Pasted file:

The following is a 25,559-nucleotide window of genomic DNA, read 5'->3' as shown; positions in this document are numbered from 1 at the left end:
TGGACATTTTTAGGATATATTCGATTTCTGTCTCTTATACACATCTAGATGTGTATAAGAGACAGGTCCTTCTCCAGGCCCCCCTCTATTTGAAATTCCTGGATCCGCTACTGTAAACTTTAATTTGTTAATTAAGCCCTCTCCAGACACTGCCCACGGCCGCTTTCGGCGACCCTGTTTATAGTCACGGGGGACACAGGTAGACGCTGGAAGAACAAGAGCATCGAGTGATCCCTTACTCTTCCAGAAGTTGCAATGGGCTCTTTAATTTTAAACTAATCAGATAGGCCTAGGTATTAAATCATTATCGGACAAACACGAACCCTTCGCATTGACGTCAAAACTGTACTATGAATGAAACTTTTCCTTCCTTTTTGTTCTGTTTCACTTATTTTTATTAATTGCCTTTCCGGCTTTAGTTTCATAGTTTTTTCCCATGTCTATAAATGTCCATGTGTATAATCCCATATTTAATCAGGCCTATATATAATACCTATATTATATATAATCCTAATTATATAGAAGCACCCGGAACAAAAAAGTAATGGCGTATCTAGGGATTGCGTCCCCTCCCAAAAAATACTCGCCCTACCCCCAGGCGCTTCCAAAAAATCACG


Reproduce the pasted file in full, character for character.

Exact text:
The following is a 25,559-nucleotide window of genomic DNA, read 5'->3' as shown; positions in this document are numbered from 1 at the left end:
TGGACATTTTTAGGATATATTCGATTTCTGTCTCTTATACACATCTAGATGTGTATAAGAGACAGGTCCTTCTCCAGGCCCCCCTCTATTTGAAATTCCTGGATCCGCTACTGTAAACTTTAATTTGTTAATTAAGCCCTCTCCAGACACTGCCCACGGCCGCTTTCGGCGACCCTGTTTATAGTCACGGGGGACACAGGTAGACGCTGGAAGAACAAGAGCATCGAGTGATCCCTTACTCTTCCAGAAGTTGCAATGGGCTCTTTAATTTTAAACTAATCAGATAGGCCTAGGTATTAAATCATTATCGGACAAACACGAACCCTTCGCATTGACGTCAAAACTGTACTATGAATGAAACTTTTCCTTCCTTTTTGTTCTGTTTCACTTATTTTTATTAATTGCCTTTCCGGCTTTAGTTTCATAGTTTTTTCCCATGTCTATAAATGTCCATGTGTATAATCCCATATTTAATCAGGCCTATATATAATACCTATATTATATATAATCCTAATTATATAGAAGCACCCGGAACAAAAAAGTAATGGCGTATCTAGGGATTGCGTCCCCTCCCAAAAAATACTCGCCCTACCCCCAGGCGCTTCCAAAAAATCACG